Ever had to read documentation that wasn’t well written, was full of gaps, or just didn’t make a whole lot of sense? I’ve created a word for documentation like this: cryptomentation. Because it’s documentation that’s cryptic.
A somewhat related random quote:
“Why would there be documentation? It’s called “code” for a reason.” -Unknown
I recently sent an abstract to LinuxCon / Kernel Security Summit, and the other day I heard back from one of the panel members. As I mentioned my thoughts on implementing AppArmor on CentOS/RHEL via LKM, he replied about a project that he threw together called AKARI. It’s a fork of TOMOYO, and inserts into the linux kernel in a very similar way to how I was planning on doing AppArmor, and have been recently been toying with in tpe-lkm.
All I can say is, that’s a whole lot of code I won’t have to figure out He’s already solved some of the problems I’ve been facing. I haven’t used TOMOYO before so I haven’t given this module a test yet beyond inserting it into one of my test systems, but so far it appears to work as advertised. As my time permits I’ll throw up a git repo called kmod-apparmor, which contains some of this code, and continue my work on it.
I previously talked about hijacking linux kernel pointers as an alternative method of implementing security features. At that point I had only tested it on my Ubuntu machine (linux-3.2.0) but I’ve since tested it on EL6 (2.6.32) and EL5 (2.6.18). While there weren’t any problems on EL6, EL5 had some problems and today I committed a bunch of fixes to address them. It looks like it’s stable now.
I’d like to have some other people test it though, and I’d like to expand on the regression testing some more. Once I’m confident that this other way to implement TPE won’t cause any issues, I’ll merge it into the main branch and cut a 2.0 release.
You’re probably familiar with this quote:
“Everybody is a genius. But if you judge a fish by its ability to climb a tree, it will live its whole life believing that it is stupid.” ― Albert Einstein (src)
This past week I’ve had to deal with windows servers, something I neither excel in nor do I have the desire to excel in. So, to put a bit of a geeky spin on an Einstein quote, I rephrased it as this:
Don’t judge a penguin by its ability to clean a window.
This week I have been toying around with the idea of hijacking the linux kernel pointers, instead of overwriting functions, to implement security features. Well, tonight I pushed a big commit to tpe-lkm that implements all the features entirely with this new method. It’s currently in a “dev” branch, as it’s not been fully tested. So far, however, the method seems promising.
My oldest is able to read, and the other day she expressed interest in comic books. Of course I can’t say no to that The marvel stuff is still above her reading level, but you have to start somewhere, right?
I’ve started to version my tpe-lkm project as it’s stable now, and today I released version 1.0.3. You can download the files from sourceforge.net or from github. This release contains some code cleanup, and a few bug fixes.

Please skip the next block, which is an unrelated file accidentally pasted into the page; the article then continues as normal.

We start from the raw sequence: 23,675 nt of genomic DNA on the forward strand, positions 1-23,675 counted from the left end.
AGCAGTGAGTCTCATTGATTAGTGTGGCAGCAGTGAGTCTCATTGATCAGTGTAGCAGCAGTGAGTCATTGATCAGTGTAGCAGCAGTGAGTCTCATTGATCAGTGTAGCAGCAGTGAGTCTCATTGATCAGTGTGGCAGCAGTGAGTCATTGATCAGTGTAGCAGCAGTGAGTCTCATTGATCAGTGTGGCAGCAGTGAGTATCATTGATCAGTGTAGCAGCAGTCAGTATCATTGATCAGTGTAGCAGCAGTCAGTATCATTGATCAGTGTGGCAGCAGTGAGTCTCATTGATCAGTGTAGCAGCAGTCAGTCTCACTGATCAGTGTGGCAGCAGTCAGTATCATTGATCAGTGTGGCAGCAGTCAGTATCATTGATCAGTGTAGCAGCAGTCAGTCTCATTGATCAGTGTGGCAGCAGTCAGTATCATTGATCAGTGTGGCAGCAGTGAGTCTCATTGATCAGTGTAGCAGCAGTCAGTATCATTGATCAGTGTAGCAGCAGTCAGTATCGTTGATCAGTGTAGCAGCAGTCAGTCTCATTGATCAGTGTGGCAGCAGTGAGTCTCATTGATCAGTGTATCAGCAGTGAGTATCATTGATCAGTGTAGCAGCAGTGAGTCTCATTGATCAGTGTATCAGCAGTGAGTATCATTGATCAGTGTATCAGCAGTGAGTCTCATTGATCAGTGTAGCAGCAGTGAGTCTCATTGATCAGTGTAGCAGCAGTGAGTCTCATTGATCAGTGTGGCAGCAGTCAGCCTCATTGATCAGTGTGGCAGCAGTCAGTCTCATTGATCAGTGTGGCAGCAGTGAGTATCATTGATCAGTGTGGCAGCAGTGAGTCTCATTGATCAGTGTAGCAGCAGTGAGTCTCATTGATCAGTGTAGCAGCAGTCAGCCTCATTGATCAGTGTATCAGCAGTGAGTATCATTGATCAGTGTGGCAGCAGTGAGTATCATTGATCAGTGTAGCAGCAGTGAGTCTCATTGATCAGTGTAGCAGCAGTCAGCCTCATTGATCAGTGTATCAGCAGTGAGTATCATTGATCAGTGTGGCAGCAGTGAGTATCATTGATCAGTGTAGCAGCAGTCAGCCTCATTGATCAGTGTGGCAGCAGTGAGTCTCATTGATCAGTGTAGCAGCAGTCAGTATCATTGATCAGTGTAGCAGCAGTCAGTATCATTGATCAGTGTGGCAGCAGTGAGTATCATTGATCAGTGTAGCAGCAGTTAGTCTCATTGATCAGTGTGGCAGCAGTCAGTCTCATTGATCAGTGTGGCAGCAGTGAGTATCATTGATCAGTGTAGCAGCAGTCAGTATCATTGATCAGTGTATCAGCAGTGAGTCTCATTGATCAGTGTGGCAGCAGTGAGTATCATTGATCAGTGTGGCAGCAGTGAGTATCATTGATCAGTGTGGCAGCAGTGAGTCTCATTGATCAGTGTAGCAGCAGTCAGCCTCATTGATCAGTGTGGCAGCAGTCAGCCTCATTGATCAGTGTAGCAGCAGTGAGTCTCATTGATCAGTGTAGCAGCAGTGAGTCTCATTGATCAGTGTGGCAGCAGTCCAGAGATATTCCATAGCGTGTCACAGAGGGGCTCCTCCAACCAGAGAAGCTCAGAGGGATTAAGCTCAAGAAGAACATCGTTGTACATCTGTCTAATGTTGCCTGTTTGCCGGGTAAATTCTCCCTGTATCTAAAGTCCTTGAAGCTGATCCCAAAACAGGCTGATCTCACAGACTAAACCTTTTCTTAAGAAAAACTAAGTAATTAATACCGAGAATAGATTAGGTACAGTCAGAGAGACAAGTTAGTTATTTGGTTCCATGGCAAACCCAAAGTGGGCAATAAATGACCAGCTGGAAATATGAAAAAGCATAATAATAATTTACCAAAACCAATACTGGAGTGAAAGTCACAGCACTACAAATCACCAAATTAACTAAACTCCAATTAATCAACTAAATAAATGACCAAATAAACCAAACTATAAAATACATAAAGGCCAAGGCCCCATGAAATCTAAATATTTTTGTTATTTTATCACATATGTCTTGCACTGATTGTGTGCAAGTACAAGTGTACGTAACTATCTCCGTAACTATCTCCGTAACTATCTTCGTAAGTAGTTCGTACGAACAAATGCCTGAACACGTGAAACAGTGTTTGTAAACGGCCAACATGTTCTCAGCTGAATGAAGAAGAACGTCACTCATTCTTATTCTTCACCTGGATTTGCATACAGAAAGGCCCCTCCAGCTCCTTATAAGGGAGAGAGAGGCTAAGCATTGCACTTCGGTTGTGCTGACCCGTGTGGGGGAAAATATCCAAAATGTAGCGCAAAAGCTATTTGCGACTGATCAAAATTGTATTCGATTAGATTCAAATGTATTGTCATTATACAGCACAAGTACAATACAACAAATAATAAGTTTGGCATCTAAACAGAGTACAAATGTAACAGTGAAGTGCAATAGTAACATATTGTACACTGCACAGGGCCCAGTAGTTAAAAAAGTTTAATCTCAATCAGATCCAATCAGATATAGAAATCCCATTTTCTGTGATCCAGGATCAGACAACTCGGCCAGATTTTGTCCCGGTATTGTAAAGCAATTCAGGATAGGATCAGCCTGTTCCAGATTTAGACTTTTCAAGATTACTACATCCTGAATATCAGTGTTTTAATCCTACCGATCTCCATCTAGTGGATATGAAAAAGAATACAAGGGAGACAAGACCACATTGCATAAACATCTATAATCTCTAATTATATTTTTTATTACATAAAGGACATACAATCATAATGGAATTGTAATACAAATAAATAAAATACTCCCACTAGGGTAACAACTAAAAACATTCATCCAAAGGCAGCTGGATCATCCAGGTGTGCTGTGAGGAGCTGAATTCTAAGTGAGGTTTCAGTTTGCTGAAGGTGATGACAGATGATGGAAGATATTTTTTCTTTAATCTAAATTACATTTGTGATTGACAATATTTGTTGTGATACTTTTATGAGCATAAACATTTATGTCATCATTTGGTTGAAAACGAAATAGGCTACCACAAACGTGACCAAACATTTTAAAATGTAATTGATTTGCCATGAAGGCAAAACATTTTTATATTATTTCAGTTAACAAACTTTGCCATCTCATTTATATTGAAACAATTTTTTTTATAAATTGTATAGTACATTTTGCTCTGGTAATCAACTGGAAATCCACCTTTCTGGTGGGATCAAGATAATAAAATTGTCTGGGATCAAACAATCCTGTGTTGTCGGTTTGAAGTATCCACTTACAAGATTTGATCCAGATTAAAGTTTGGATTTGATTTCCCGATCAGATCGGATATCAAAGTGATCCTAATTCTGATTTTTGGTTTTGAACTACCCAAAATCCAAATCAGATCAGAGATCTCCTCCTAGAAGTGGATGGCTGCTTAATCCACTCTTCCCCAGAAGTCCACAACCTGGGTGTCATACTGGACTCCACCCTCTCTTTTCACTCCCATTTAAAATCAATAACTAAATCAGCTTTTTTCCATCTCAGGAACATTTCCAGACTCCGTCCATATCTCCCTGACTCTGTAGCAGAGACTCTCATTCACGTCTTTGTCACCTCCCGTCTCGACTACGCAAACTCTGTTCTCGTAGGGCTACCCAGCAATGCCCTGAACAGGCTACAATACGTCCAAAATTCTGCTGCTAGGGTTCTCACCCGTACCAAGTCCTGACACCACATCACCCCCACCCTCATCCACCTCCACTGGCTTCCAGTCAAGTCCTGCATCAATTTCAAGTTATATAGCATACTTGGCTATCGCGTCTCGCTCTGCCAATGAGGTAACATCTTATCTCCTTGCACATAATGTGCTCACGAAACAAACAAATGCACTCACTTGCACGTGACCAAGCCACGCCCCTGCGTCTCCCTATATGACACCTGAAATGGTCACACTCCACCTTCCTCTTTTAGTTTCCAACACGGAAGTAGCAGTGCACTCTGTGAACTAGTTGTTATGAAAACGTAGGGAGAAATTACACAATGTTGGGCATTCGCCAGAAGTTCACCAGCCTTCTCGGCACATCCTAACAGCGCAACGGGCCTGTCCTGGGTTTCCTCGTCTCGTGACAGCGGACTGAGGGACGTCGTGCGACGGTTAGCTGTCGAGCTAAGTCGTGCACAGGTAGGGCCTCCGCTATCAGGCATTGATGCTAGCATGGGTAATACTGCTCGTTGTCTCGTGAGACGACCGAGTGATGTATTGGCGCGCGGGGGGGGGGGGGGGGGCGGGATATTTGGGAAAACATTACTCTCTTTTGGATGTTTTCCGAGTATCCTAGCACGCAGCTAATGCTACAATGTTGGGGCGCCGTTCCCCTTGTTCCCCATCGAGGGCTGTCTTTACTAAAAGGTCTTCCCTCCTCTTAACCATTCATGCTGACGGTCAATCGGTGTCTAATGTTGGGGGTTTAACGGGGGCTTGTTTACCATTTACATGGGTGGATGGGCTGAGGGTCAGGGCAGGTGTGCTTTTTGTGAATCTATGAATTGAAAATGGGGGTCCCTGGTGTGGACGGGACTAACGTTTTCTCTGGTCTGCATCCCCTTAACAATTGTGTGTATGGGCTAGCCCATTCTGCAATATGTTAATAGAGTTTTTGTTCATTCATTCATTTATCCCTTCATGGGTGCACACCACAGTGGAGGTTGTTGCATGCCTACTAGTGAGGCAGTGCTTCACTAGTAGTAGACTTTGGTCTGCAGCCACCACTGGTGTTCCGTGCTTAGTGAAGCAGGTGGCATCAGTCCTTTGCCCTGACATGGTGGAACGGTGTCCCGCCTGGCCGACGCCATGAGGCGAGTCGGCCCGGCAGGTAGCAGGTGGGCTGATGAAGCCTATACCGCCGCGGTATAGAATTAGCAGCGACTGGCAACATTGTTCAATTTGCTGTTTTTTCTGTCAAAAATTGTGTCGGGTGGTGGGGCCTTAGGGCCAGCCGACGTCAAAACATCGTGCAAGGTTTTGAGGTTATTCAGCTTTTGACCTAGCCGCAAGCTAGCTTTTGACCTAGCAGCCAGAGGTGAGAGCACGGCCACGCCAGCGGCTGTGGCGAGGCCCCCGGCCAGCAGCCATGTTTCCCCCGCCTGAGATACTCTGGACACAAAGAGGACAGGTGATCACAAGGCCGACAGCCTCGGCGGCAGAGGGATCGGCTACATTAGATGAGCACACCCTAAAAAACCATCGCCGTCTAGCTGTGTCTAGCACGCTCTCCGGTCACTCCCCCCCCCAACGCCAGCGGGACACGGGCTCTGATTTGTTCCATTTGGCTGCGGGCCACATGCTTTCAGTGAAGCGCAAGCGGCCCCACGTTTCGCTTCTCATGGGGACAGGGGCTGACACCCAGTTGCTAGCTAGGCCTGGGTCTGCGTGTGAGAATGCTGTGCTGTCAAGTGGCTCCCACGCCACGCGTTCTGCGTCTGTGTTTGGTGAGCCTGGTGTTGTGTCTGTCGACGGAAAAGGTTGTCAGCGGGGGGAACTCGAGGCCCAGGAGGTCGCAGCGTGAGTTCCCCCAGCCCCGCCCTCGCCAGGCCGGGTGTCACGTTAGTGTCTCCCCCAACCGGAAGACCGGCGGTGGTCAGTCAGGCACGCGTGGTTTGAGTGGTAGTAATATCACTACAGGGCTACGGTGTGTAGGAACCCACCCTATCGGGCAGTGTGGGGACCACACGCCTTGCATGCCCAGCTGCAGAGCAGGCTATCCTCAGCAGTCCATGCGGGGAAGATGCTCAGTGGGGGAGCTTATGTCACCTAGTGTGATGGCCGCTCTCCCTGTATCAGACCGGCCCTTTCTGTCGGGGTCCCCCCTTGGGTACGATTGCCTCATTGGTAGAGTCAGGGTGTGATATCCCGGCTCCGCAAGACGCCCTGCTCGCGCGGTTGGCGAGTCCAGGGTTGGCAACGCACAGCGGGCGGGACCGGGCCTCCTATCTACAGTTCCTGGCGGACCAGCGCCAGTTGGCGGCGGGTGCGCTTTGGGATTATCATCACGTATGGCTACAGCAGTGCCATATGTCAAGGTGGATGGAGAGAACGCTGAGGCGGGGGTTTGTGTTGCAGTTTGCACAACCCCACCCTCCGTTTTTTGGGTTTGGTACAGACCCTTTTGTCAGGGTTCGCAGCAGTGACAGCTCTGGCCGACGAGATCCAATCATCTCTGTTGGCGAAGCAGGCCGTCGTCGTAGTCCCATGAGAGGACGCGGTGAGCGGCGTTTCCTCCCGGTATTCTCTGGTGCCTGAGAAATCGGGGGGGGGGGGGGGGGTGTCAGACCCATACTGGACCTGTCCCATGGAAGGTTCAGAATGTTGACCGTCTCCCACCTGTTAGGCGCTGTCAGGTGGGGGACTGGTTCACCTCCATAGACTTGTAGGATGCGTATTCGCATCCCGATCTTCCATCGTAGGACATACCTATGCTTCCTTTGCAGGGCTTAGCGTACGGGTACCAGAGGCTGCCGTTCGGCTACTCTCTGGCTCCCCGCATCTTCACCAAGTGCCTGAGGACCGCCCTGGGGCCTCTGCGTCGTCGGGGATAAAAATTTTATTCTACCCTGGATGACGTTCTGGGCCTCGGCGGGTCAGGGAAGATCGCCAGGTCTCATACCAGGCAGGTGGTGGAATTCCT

As for the meaning of the version number goes, the 3rd # is for bugfixes, a 2nd # is if new features are added, and if I ever increment the first #, it’ll be a major rewrite of the code. I may do that some day.
Anyway, happy TPE’ing!
I understand being strict and having the usual rules; need an upper and lower case character, a number, a special character, and a minimum password length. It just makes good sense to have a complicated passwords.
However, I’ve ran into a few places that limit the length of the password. What? Limit the length of the password to 12 characters? Are you kidding me? If I want a 30 character password, then I damn sure should be able to have one. Things such as Password Safe exist for that very purpose.
You know what a password length limit screams to me? Storing it in plain text. The only logical reason I can think of to limit the length of a password to such a short length is the field in the database for it isn’t very big. Hashes can get quite long, even more than 30 characters, so if you ever run into an authentication system that doesn’t accept long passwords, don’t use it.
Today I installed Ubuntu 12.04 LTS on my laptop to give the Linux Desktop another go. So far I’m very impressed with it, they’ve done a very good job.
Anyway, I spent some time this evening and got tpe-lkm ported to the 3.x linux kernel. The code is now messier with more if/else kernel version statements, but that’s the way it is. It’ll be interesting to see what applications don’t work on a desktop with TPE enabled – so far I haven’t noticed anything broken.
This evening I pushed a commit for tpe-lkm that checks if the symbol is already hijacked. If it is, it doesn’t bother to hijack it, and spits out an error. This check was a side-effect of my thinking of implementation details for a kernel integrity check module. The basic idea; continually check certain “vital” areas of kernel memory for suspicious activity, and take predefined action upon discovery. Kind of an anti-rootkit kernel module. As I get some more time in the coming weeks, and after some google searches on the subject, I’ll give more details, and hopefully some code to go with it.